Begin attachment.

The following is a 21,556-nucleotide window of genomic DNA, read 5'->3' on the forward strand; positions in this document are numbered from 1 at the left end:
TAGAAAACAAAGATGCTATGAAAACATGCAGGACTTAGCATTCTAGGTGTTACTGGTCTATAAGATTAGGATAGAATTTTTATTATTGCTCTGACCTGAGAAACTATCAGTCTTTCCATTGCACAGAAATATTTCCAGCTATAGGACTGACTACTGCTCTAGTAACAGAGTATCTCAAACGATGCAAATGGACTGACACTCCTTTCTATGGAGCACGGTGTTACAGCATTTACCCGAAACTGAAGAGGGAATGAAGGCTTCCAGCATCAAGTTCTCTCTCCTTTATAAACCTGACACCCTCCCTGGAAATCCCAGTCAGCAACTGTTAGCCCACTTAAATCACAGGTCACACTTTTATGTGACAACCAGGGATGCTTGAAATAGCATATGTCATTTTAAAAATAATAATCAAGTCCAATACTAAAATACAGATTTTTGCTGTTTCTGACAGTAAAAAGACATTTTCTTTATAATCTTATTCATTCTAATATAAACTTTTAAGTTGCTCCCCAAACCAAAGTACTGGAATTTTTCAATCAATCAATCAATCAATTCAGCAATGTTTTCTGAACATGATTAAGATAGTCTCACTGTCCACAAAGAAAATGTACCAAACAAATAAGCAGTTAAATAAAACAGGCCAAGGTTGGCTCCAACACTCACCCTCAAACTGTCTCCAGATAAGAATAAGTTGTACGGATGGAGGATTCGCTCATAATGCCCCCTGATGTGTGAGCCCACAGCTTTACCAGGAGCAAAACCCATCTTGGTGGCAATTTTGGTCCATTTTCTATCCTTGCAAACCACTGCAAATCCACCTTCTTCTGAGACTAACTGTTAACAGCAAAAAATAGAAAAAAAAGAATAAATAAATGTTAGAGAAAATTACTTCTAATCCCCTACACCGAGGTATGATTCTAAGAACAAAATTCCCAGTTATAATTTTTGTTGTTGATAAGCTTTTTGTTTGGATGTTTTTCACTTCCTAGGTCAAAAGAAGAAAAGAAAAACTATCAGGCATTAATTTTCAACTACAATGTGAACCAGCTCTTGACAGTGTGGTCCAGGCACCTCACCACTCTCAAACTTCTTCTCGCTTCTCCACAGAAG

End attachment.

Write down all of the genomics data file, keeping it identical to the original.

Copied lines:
The following is a 21,556-nucleotide window of genomic DNA, read 5'->3' on the forward strand; positions in this document are numbered from 1 at the left end:
TAGAAAACAAAGATGCTATGAAAACATGCAGGACTTAGCATTCTAGGTGTTACTGGTCTATAAGATTAGGATAGAATTTTTATTATTGCTCTGACCTGAGAAACTATCAGTCTTTCCATTGCACAGAAATATTTCCAGCTATAGGACTGACTACTGCTCTAGTAACAGAGTATCTCAAACGATGCAAATGGACTGACACTCCTTTCTATGGAGCACGGTGTTACAGCATTTACCCGAAACTGAAGAGGGAATGAAGGCTTCCAGCATCAAGTTCTCTCTCCTTTATAAACCTGACACCCTCCCTGGAAATCCCAGTCAGCAACTGTTAGCCCACTTAAATCACAGGTCACACTTTTATGTGACAACCAGGGATGCTTGAAATAGCATATGTCATTTTAAAAATAATAATCAAGTCCAATACTAAAATACAGATTTTTGCTGTTTCTGACAGTAAAAAGACATTTTCTTTATAATCTTATTCATTCTAATATAAACTTTTAAGTTGCTCCCCAAACCAAAGTACTGGAATTTTTCAATCAATCAATCAATCAATTCAGCAATGTTTTCTGAACATGATTAAGATAGTCTCACTGTCCACAAAGAAAATGTACCAAACAAATAAGCAGTTAAATAAAACAGGCCAAGGTTGGCTCCAACACTCACCCTCAAACTGTCTCCAGATAAGAATAAGTTGTACGGATGGAGGATTCGCTCATAATGCCCCCTGATGTGTGAGCCCACAGCTTTACCAGGAGCAAAACCCATCTTGGTGGCAATTTTGGTCCATTTTCTATCCTTGCAAACCACTGCAAATCCACCTTCTTCTGAGACTAACTGTTAACAGCAAAAAATAGAAAAAAAAGAATAAATAAATGTTAGAGAAAATTACTTCTAATCCCCTACACCGAGGTATGATTCTAAGAACAAAATTCCCAGTTATAATTTTTGTTGTTGATAAGCTTTTTGTTTGGATGTTTTTCACTTCCTAGGTCAAAAGAAGAAAAGAAAAACTATCAGGCATTAATTTTCAACTACAATGTGAACCAGCTCTTGACAGTGTGGTCCAGGCACCTCACCACTCTCAAACTTCTTCTCGCTTCTCCACAGAAG